Looking for your next getaway? You might want to cross Georgia off the list. The state charges a $5-per-night fee for hotel rooms. The only way around this tax is time. If you stay longer than 31 days, you’re in the clear. The hotel is then classified as an “extended stay rental” and therefore does not incur tax.
12) Car Tires
Taking a road trip? Try not to get a flat tire in Ohio. You’ll pay the price of replacing each tire, plus an extra $1 in tax.
13) Live Entertainment
You wouldn’t dream of heading to Vegas and leaving without catching a show, but it’ll cost you. Almost all forms of live entertainment are taxed at 9% in the state of Nevada, with extremely specific exceptions (go-go dancing, anyone?)
14) Music Licensing
If you were thinking about heading to North Dakota to see a musical and save on the ticket prices, think again. The state levies a tax on all sales and licensing of musical compositions.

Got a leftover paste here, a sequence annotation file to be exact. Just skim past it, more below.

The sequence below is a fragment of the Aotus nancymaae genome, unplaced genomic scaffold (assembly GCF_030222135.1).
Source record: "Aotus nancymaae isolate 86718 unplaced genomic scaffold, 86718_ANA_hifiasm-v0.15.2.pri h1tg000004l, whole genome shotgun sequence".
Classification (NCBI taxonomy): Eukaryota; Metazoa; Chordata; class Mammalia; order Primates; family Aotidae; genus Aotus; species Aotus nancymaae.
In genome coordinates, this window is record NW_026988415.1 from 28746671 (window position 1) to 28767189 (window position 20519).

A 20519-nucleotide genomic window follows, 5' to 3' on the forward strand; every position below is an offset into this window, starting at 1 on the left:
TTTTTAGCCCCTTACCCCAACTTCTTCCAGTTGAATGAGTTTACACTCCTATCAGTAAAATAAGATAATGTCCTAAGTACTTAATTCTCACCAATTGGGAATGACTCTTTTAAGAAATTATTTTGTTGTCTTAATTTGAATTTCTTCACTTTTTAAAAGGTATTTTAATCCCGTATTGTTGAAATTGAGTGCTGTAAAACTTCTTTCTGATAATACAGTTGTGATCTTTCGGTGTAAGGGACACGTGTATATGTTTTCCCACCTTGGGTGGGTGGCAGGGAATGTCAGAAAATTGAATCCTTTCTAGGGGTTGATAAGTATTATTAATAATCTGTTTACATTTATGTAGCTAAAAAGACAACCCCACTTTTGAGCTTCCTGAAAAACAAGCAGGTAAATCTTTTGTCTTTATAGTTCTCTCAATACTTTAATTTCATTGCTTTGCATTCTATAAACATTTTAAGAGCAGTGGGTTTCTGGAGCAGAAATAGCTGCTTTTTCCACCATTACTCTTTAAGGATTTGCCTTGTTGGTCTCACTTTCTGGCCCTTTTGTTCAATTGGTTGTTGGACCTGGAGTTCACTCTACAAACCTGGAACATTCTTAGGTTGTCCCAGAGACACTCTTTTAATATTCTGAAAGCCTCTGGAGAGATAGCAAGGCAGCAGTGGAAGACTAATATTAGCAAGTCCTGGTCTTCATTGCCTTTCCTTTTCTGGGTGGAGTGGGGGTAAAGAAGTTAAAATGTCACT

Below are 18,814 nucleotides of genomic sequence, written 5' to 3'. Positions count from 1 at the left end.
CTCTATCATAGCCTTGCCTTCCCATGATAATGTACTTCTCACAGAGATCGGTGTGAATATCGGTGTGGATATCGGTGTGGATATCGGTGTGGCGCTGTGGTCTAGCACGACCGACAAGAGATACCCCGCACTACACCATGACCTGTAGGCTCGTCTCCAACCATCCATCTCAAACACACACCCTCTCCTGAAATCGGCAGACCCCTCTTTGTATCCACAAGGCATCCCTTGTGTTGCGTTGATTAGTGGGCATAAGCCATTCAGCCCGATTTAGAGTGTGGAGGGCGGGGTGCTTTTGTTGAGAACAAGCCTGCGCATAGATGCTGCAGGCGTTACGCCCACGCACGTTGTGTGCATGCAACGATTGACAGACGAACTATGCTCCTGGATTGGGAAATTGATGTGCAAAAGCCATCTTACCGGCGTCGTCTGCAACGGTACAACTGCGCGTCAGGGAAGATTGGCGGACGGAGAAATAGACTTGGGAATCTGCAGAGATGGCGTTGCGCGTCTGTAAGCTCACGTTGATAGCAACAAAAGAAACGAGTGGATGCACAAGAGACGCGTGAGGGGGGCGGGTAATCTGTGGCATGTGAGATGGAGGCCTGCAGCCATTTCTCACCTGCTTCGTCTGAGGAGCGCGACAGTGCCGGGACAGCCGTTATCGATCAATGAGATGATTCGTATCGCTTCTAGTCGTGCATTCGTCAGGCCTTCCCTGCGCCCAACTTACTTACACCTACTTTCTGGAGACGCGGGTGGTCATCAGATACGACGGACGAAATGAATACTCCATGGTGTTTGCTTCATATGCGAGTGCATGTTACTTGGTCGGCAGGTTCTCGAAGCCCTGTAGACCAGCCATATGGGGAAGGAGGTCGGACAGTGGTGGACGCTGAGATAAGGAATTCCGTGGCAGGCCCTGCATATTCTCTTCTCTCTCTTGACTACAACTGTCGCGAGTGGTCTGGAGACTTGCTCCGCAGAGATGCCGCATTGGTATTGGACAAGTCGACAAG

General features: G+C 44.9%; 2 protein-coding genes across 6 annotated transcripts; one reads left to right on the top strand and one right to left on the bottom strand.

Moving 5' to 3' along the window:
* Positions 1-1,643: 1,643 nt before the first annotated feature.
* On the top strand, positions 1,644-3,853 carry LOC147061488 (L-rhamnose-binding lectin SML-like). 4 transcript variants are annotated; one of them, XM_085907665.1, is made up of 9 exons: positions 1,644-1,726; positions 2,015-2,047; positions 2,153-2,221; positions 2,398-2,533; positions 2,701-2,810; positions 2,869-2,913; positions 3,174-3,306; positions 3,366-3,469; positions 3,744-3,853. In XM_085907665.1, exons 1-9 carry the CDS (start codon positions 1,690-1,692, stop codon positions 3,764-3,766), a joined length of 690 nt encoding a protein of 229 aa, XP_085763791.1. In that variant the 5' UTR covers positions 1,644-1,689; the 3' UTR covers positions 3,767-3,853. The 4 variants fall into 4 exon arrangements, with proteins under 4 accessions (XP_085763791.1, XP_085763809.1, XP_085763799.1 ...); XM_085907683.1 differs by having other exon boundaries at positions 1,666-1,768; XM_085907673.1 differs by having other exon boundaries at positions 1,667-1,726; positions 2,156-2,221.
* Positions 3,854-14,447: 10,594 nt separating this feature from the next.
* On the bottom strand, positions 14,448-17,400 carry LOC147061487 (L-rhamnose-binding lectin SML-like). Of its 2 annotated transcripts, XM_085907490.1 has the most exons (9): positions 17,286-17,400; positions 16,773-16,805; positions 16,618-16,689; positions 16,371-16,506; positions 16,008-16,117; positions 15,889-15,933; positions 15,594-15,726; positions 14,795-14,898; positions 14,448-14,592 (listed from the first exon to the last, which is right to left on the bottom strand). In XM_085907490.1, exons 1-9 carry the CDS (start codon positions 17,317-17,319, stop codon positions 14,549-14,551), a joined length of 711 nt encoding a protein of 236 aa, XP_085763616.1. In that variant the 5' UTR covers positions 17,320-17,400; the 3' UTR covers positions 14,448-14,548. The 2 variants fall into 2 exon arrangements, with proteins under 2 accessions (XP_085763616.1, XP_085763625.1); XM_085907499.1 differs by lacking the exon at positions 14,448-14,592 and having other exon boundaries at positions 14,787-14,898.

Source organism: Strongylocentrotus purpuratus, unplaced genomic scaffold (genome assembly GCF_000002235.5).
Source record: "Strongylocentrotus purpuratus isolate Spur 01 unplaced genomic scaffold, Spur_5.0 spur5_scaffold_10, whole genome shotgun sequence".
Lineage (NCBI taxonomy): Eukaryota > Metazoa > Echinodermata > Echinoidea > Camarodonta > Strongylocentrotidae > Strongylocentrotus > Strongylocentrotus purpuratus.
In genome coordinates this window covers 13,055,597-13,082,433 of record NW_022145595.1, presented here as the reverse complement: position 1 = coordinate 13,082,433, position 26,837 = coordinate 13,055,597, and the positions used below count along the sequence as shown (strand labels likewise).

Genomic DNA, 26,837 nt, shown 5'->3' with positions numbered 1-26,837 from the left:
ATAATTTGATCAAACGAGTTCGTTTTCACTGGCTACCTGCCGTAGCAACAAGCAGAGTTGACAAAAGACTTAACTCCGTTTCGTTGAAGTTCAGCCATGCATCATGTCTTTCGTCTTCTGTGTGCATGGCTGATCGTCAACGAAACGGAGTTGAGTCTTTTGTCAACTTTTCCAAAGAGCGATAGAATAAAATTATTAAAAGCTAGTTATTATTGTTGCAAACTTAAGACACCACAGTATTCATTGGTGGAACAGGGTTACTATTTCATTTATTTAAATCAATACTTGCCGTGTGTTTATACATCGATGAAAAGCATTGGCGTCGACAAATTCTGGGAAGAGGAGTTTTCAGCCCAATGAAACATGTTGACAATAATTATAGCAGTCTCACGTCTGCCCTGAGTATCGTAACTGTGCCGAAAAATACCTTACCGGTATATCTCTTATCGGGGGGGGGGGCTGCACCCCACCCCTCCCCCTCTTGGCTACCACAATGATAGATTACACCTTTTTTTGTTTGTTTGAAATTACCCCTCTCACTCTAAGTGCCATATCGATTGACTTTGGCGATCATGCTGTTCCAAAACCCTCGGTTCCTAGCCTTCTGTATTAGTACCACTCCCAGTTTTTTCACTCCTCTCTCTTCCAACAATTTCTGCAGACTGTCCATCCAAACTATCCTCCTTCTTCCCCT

15) Special Activities Tax
North Dakota isn’t about to reap all the revenue from recreation. Their southern neighbor levies a “special tax” on numerous items including alcohol, cigarettes, gaming, precious gems, and amusement devices.
Oh, and let’s not forget — coin-operated laundry machines. The first two are typical of most states, but South Dakota really knocks it out of the park with the additional absurd taxes.
If you consider a glass of Chardonnay while watching Netflix and waiting at the Laundromat to be a fun evening, head elsewhere.
As we just discovered, states love their “sin taxes.”
In New Mexico, that 0.5% tax extends to any game that relies on chance rather than skill—including bingo and raffles.
17) Dance Tax
If you were going to skip Vegas and the Dakotas, you might pass Washington State on by as well. Their dance tax is imposed on any venue where you might have the opportunity to boogie down.